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Thoughts On A Combined Reed/action Plate Design


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Regarding seting a tongue into movement, this is exactly what has to happen - a lot of air has to move in a wind form, which propagates at a lot slower speeds than soundwave. And my comment on tube dampening the volume was completely missunderstood (probably due to my imprecise language): the tube will dampen the volume and muffle the sound due to lots of bounces of soundwave and resulting energy dampening with each bounce. Especially when it is not a straight air duct but a maze with two straight angle corners like in Jakes design. I have even proposed a simple experiment on that matter for anyone to perform for themselves. Each concertina builder will confirm, that the loudest and brightest ones are the ones most open, with the shortest possible route of air from the reed chamber to the outside of the concertina, with least of the energy dampened in between…

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I did not say that the reed is propelled by a sound wave! This whole discussion was generated by someone's implication that if pressure changed at one end of a tube, air had to flow through the tube before it affected whatever is at the other end of the tube.

Could this be the quote which you're referring to?


the amount of distance that the air has to travel inside a tube will decrease the loudness significantly,

I think that Łukasz should have said -- and probably meant to say -- was "sound", rather than "air". And I think there followed various misunderstandings because we didn't realize we were actually talking about different things.


I suspect and hope that with Łukasz' latest post we're now all back on the same track.


Edited to correct small typo.

Edited by JimLucas
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This whole discussion was generated by someone's implication that if pressure changed at one end of a tube, air had to flow through the tube before it affected whatever is at the other end of the tube.


I saw a different implication, namely that, before the pressure at the reed end of a significantly long air channel reaches bellows pressure, the air in the channel (which will initially be at atmospheric pressure) must first be compressed. And this process does require the flow of air between the bellows and the channel (like between bicycle pump and bicycle tyre), and thus takes some time.


The longer the air channel is (assuming a constant cross-section), the greater the volume of air it will contain, so the longer it will take to get it up to bellows pressure and start the reed. Thus, an arrangement with air channels of different lengths would make for uneven response times among the buttons (unless some form of compensation is included). With the conventional mechanical linkage, on the other hand, distance from button to reed chamber is no object.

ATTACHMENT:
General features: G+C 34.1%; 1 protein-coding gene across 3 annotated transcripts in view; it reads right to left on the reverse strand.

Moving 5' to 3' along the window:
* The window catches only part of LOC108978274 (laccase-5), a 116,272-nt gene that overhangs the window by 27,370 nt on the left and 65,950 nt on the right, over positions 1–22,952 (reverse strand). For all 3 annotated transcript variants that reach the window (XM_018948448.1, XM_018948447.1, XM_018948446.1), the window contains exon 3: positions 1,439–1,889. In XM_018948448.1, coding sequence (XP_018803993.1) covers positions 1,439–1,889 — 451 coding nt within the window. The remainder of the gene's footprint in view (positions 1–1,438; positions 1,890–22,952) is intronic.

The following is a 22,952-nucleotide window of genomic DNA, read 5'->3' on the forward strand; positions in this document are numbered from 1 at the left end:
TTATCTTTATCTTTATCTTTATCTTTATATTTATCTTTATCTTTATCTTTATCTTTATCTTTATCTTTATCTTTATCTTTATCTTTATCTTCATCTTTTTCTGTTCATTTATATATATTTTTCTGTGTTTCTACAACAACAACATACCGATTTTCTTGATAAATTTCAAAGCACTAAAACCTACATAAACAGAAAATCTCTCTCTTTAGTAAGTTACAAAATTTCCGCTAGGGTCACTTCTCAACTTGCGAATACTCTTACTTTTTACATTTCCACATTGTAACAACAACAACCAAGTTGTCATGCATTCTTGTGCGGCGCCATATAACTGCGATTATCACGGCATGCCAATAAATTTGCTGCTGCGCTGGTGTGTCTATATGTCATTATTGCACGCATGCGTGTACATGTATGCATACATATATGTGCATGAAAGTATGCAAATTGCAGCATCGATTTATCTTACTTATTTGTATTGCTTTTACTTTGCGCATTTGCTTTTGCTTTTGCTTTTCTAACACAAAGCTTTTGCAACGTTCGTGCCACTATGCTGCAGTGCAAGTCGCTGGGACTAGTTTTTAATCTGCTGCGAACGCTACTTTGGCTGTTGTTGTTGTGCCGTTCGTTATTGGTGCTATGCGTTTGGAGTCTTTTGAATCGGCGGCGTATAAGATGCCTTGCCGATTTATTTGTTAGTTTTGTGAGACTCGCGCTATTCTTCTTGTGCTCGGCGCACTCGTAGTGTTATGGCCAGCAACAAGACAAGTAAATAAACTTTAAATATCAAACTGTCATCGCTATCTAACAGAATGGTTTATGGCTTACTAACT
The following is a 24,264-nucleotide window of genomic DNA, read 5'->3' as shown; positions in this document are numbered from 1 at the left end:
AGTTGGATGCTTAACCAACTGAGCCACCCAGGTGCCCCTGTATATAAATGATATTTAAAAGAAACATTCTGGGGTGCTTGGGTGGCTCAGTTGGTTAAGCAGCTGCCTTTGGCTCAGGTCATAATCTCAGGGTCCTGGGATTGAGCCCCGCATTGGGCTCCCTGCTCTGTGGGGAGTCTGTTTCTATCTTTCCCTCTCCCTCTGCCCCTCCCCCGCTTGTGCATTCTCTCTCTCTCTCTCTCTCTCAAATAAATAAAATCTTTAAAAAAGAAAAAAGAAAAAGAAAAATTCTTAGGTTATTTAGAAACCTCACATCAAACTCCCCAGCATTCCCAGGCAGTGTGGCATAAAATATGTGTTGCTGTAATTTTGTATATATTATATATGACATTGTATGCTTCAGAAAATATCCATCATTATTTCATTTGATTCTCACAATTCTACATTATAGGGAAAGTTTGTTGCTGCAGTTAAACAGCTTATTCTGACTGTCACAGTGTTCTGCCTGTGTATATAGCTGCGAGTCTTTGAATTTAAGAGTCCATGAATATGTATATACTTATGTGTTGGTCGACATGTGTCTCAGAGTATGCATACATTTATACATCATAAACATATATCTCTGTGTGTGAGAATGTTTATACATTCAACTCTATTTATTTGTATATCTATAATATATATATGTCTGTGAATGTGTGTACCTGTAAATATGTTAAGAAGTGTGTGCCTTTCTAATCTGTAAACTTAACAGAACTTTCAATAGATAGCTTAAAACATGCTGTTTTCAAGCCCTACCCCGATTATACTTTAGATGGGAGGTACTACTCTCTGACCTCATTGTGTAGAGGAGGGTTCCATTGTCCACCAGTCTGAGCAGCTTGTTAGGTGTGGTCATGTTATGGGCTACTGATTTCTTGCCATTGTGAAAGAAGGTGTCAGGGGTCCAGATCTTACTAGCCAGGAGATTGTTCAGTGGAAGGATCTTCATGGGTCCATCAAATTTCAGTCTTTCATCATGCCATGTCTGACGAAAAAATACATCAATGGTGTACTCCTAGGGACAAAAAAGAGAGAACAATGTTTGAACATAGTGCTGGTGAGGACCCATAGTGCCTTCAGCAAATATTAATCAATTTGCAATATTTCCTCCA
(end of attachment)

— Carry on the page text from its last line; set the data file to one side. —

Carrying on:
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Lukasz has what seems to me the most important point, which is that you get very substantial sound loss the more distance the sound has to travel through the concertina's guts. We are not talking super conductors of either electrons or sound waves. Concertinas are rife with things that absorb sound. Many of these are frequency dependent. Those of us who have tried out various "bold" schemes to improve the concertina be it double acting reeds, bridge rectified air flow, vertically mounted reeds in tubes like a pitch pipe just to name a few of my sure fire ideas that worked if you count being able to hear the notes at all, as working. None came within a mile of what is needed for a practical instrument, and were a joke compared to the much simpler standard design. There is way too much discussion and theorizing here and too little experimentation. The concertina as we know it today was designed by some pretty smart folks. They had dustbins full of ideas. Most of the development since then has been towards making progressively crappier instruments, ending with the truly terrible Stagis which are even worse than the Bastaris they started out as. There have been small but useful changes to the design by different modern makers. Mine have been geared toward reducing the effects of changing seasons on the instrument. Others have applied accurate and sophisticated manufacturing technology. Nobody has deviated from the basics of reed, chamber, and pad design because so far nothing else has been close to as good. If you are able to make an instrument using ideas like the one at the beginning of the thread, you can make a pretty decent concertina your first time around that you can play good music on by sticking to the highly developed form the best were made with. Airing your ideas here is a good thing if you want to see if you are reinventing the wheel or have something worth pursuing. Nothing says you won't, but the best advice generally comes from people with experience, which is what makes people like Geoff Crabb such a treasure. My own advice is to make simple prototypes before investing much time and effort.


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